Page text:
During the evening of 27 June, after a very hot day in Central Europe (up to 35 °C in the Mosel Valley), severe thunderstorms rapidly developed over Switzerland and Germany.
21 October 2020
27 June 2001
Frequent lightning, hail and strong winds causing several fires, flooding and severe damage to trees and buildings accompanied the storms.
The synoptic situation favouring the development of these storms was characterised by an upper-level trough approaching from the west together with hot, moist air at lower levels.
However, not all regions were equally affected; the storms developed mainly in Switzerland, southern Germany (Baden-Württemberg) and northwest Germany (Nordrheinwestfalen and western Niedersachsen).
The Meteosat-7 images show the situation at 17:30 UTC, around the time of maximum convective activity. The convective cells, which have a rather symmetrical structure, cover large parts of the Alps and southern Germany.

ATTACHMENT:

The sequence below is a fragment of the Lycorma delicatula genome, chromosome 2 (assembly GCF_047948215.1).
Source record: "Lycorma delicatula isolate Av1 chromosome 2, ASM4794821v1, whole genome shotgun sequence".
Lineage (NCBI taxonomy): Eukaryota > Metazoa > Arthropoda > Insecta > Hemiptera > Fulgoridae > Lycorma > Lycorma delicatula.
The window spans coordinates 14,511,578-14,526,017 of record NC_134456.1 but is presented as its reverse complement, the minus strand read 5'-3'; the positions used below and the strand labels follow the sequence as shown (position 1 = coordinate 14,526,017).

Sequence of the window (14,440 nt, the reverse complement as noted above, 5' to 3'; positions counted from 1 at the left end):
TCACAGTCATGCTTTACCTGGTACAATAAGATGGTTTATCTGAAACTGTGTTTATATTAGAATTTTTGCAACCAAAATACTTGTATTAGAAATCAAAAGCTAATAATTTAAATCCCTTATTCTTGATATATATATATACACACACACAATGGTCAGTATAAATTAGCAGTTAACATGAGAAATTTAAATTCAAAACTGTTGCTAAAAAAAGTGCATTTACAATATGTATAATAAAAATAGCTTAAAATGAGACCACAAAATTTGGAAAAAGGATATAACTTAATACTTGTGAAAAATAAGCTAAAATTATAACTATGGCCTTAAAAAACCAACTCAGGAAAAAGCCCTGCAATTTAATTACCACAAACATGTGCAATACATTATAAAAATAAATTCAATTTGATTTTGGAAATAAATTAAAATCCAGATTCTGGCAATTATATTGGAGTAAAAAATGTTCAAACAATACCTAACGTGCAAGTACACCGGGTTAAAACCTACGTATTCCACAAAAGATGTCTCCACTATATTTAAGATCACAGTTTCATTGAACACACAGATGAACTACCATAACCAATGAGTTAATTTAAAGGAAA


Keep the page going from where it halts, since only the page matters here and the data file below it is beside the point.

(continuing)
Two very large cells are also visible in northern Germany. Shadows cast by the cumulonimbus clouds on the surrounding low-level clouds (see visible image) give an indication of their vertical extent.
The circular structure of the cells would suggest that there was a relatively weak upper-level flow (also clearly seen in the AVHRR image below). This weak upper level wind flow was probably a reason why the storms did not organise themselves into larger storm systems such as Mesoscale Convective Systems (MCS) or Supercells.
Download full resolution visible image (27 June 2001, 17:30 UTC)
Download Meteosat-7 (infrared channel) animation
Meteosat-7 (water vapour channel) animation
Download full resolution NOAA-15, AVHRR (visible channel) image (27 June 2001, 18:19 UTC) (Courtesy of Michael Wienzek)
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